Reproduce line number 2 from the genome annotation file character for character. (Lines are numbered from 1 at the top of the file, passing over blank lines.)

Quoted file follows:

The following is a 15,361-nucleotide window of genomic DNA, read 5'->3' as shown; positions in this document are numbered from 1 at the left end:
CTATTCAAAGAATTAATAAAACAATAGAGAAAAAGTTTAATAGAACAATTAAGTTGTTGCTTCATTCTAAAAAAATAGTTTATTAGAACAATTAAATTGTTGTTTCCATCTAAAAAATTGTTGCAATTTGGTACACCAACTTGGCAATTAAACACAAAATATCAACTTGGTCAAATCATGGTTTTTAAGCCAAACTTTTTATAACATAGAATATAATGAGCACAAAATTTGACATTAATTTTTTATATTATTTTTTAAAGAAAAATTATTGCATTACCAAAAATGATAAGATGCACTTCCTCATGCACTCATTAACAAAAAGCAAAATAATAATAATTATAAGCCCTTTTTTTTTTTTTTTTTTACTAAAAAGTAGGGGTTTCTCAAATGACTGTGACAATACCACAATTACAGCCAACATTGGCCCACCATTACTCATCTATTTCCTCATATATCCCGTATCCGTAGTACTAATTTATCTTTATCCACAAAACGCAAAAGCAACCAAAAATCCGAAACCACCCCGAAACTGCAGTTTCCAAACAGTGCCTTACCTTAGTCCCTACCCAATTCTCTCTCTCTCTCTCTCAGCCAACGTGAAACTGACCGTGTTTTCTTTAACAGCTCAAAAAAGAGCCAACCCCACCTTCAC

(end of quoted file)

CTATTCAAAGAATTAATAAAACAATAGAGAAAAAGTTTAATAGAACAATTAAGTTGTTGCTTCATTCTAAAAAAATAGTTTATTAGAACAATTAAATTGTTGTTTCCATCTAAAAAATTGTTGCAATTTGGTACACCAACTTGGCAATTAAACACAAAATATCAACTTGGTCAAATCATGGTTTTTAAGCCAAACTTTTTATAACATAGAATATAATGAGCACAAAATTTGACATTAATTTTTTATATTATTTTTTAAAGAAAAATTATTGCATTACCAAAAATGATAAGATGCACTTCCTCATGCACTCATTAACAAAAAGCAAAATAATAATAATTATAAGCCCTTTTTTTTTTTTTTTTTTACTAAAAAGTAGGGGTTTCTCAAATGACTGTGACAATACCACAATTACAGCCAACATTGGCCCACCATTACTCATCTATTTCCTCATATATCCCGTATCCGTAGTACTAATTTATCTTTATCCACAAAACGCAAAAGCAACCAAAAATCCGAAACCACCCCGAAACTGCAGTTTCCAAACAGTGCCTTACCTTAGTCCCTACCCAATTCTCTCTCTCTCTCTCTCAGCCAACGTGAAACTGACCGTGTTTTCTTTAACAGCTCAAAAAAGAGCCAACCCCACCTTCAC